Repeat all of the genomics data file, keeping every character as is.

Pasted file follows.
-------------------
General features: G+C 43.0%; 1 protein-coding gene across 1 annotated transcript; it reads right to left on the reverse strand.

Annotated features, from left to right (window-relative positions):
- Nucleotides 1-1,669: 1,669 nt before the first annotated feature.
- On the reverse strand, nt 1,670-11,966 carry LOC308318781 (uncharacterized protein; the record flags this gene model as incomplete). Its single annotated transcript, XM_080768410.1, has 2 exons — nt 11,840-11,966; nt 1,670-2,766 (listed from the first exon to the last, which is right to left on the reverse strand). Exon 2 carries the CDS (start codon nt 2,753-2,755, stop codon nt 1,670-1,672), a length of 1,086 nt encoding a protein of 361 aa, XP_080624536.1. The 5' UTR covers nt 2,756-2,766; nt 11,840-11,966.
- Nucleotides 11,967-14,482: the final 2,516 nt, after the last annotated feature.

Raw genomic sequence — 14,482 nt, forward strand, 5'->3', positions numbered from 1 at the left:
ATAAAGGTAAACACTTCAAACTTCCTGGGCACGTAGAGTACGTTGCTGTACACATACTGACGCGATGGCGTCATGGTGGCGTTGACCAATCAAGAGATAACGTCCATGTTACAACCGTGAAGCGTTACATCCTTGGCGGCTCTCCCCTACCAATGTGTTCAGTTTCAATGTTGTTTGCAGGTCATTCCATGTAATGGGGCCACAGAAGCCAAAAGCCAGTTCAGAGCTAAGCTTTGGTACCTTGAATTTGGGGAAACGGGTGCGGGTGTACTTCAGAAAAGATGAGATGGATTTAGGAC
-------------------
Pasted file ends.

General features: G+C 43.0%; 1 protein-coding gene across 1 annotated transcript; it reads right to left on the reverse strand.

Annotated features, from left to right (window-relative positions):
- Nucleotides 1-1,669: 1,669 nt before the first annotated feature.
- On the reverse strand, nt 1,670-11,966 carry LOC308318781 (uncharacterized protein; the record flags this gene model as incomplete). Its single annotated transcript, XM_080768410.1, has 2 exons — nt 11,840-11,966; nt 1,670-2,766 (listed from the first exon to the last, which is right to left on the reverse strand). Exon 2 carries the CDS (start codon nt 2,753-2,755, stop codon nt 1,670-1,672), a length of 1,086 nt encoding a protein of 361 aa, XP_080624536.1. The 5' UTR covers nt 2,756-2,766; nt 11,840-11,966.
- Nucleotides 11,967-14,482: the final 2,516 nt, after the last annotated feature.

Raw genomic sequence — 14,482 nt, forward strand, 5'->3', positions numbered from 1 at the left:
ATAAAGGTAAACACTTCAAACTTCCTGGGCACGTAGAGTACGTTGCTGTACACATACTGACGCGATGGCGTCATGGTGGCGTTGACCAATCAAGAGATAACGTCCATGTTACAACCGTGAAGCGTTACATCCTTGGCGGCTCTCCCCTACCAATGTGTTCAGTTTCAATGTTGTTTGCAGGTCATTCCATGTAATGGGGCCACAGAAGCCAAAAGCCAGTTCAGAGCTAAGCTTTGGTACCTTGAATTTGGGGAAACGGGTGCGGGTGTACTTCAGAAAAGATGAGATGGATTTAGGAC